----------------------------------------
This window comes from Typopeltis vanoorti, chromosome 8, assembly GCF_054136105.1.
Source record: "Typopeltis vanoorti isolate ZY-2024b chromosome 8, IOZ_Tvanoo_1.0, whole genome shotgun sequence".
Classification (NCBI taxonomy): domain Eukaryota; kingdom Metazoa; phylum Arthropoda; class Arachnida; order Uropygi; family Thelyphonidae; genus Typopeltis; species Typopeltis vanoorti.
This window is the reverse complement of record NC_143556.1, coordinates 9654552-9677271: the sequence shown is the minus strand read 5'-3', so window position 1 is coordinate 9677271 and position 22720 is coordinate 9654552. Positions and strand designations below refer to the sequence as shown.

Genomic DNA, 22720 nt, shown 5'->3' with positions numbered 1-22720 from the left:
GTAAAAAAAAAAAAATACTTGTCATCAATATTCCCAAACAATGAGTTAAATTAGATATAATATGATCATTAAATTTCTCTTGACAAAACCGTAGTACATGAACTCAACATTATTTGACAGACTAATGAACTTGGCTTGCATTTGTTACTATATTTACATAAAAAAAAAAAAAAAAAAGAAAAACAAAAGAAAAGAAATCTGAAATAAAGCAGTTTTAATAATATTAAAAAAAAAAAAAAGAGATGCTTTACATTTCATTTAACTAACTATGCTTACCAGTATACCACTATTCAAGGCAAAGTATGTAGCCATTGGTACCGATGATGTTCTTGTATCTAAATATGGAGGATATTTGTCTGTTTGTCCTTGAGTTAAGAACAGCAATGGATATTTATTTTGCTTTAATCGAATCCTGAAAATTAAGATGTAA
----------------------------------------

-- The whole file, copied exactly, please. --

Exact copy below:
This window comes from Typopeltis vanoorti, chromosome 8, assembly GCF_054136105.1.
Source record: "Typopeltis vanoorti isolate ZY-2024b chromosome 8, IOZ_Tvanoo_1.0, whole genome shotgun sequence".
Classification (NCBI taxonomy): domain Eukaryota; kingdom Metazoa; phylum Arthropoda; class Arachnida; order Uropygi; family Thelyphonidae; genus Typopeltis; species Typopeltis vanoorti.
This window is the reverse complement of record NC_143556.1, coordinates 9654552-9677271: the sequence shown is the minus strand read 5'-3', so window position 1 is coordinate 9677271 and position 22720 is coordinate 9654552. Positions and strand designations below refer to the sequence as shown.

Genomic DNA, 22720 nt, shown 5'->3' with positions numbered 1-22720 from the left:
GTAAAAAAAAAAAAATACTTGTCATCAATATTCCCAAACAATGAGTTAAATTAGATATAATATGATCATTAAATTTCTCTTGACAAAACCGTAGTACATGAACTCAACATTATTTGACAGACTAATGAACTTGGCTTGCATTTGTTACTATATTTACATAAAAAAAAAAAAAAAAAAGAAAAACAAAAGAAAAGAAATCTGAAATAAAGCAGTTTTAATAATATTAAAAAAAAAAAAAAGAGATGCTTTACATTTCATTTAACTAACTATGCTTACCAGTATACCACTATTCAAGGCAAAGTATGTAGCCATTGGTACCGATGATGTTCTTGTATCTAAATATGGAGGATATTTGTCTGTTTGTCCTTGAGTTAAGAACAGCAATGGATATTTATTTTGCTTTAATCGAATCCTGAAAATTAAGATGTAA